The unintended consequences of COVID-19 vaccine policy: why mandates, passports and restrictions may cause more harm than good

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The BMJ

Since 2021, mandatory proof-of-vaccination policies have been implemented and justified by governments and the scientific community

to control COVID-19. These policies, initiated across the political spectrum, including in most liberal democracies, have spread glob- ally and have involved: workplace mandates (eg, a ‘no jab, no job’ US federal mandate); green passes/vaccine passports that limit access to social activities and travel (eg, Israel, Australia, Canada, New Zealand and most European countries); school-based mandates (eg, most North American universities); differential lockdowns for the unvaccinated (eg, Austria and Australia); the use of vaccine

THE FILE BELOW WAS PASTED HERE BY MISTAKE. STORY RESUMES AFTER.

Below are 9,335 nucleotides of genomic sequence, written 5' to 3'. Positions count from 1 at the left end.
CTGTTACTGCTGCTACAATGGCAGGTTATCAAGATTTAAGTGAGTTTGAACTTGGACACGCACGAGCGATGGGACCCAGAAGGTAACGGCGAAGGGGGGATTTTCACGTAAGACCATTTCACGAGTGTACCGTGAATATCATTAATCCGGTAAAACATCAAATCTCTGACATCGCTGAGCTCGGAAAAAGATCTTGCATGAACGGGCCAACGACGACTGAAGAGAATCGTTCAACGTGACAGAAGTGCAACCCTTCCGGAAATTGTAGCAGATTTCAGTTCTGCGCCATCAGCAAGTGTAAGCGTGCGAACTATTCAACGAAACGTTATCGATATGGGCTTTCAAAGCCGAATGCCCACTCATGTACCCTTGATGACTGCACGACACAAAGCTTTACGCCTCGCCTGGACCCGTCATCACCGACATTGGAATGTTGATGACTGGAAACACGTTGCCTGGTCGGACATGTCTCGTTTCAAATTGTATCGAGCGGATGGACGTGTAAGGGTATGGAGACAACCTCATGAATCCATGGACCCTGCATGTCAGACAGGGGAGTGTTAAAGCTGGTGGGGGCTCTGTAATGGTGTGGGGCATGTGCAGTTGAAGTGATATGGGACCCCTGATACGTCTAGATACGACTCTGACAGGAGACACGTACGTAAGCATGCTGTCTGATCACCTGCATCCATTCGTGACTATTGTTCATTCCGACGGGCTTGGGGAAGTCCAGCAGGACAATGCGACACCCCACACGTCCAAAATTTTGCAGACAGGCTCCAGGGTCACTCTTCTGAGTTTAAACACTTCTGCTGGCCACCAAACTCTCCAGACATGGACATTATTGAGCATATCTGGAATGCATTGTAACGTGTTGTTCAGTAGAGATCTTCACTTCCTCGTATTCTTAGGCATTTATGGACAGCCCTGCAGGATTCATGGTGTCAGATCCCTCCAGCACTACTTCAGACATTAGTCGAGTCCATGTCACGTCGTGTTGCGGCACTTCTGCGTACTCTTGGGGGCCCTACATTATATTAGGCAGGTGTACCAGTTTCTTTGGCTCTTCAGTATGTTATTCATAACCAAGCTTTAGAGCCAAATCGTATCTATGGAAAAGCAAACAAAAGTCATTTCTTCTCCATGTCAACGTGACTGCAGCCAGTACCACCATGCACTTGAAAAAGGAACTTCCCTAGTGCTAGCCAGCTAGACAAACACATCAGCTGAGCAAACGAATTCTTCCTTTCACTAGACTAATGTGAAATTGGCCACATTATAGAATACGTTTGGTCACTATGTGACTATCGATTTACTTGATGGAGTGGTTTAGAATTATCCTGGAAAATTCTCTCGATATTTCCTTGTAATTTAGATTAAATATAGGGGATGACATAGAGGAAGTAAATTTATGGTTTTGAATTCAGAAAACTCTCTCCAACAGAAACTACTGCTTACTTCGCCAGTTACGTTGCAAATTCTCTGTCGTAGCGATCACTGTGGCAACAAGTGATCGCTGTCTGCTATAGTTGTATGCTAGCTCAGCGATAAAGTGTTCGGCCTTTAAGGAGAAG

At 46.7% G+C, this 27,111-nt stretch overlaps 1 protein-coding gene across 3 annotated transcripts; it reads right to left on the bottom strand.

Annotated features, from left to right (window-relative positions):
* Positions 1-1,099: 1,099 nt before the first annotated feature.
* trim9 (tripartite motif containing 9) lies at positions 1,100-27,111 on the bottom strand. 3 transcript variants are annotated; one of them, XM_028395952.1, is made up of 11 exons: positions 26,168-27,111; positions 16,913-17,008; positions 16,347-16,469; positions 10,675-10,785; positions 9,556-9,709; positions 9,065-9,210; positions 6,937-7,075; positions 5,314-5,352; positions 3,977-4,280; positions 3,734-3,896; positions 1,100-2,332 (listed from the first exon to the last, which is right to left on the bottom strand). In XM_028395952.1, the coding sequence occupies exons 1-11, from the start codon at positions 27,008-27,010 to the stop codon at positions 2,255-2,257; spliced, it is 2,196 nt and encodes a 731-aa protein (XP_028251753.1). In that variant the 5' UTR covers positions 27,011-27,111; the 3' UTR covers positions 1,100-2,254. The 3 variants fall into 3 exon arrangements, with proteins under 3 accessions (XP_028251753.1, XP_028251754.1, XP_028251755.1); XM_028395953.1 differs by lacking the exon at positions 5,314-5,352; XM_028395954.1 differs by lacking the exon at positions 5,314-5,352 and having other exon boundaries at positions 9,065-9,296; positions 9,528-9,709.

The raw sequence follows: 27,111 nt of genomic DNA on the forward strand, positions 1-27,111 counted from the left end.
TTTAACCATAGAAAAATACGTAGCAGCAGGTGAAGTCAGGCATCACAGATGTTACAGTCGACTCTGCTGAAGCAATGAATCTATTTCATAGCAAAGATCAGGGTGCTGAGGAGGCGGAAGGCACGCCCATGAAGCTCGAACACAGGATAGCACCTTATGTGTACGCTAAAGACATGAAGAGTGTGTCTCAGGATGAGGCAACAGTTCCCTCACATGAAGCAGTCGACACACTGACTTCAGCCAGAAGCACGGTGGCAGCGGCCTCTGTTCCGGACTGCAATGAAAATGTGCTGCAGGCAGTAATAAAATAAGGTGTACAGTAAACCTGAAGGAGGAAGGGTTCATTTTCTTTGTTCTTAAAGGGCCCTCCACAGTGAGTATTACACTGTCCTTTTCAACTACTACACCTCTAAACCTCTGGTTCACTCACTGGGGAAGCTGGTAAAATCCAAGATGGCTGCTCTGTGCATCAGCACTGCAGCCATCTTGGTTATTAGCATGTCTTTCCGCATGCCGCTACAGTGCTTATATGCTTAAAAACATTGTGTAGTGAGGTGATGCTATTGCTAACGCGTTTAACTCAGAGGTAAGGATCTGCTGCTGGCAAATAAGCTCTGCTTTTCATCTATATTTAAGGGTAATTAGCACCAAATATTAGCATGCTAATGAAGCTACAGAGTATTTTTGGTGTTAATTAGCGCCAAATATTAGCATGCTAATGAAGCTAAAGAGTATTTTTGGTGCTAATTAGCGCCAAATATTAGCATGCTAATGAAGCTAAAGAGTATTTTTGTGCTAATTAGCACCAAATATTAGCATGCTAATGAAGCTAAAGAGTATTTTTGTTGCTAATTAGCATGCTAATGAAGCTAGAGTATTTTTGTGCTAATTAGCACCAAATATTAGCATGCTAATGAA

metrics in lifting lockdowns and other restrictions (eg, Australia, Canada and New Zealand); differential access to medical insurance and healthcare (eg, Singapore); and mandatory population-wide vaccination with taxes, fines, and imprisonment for the unvaccinated (eg, the Philippines, Austria, Greece) (see table 1).

The publicly communicated rationale for imple-menting such policies has shifted over time. Early messaging around COVID-19 vaccination as a public health response measure focused on protecting the most vulnerable

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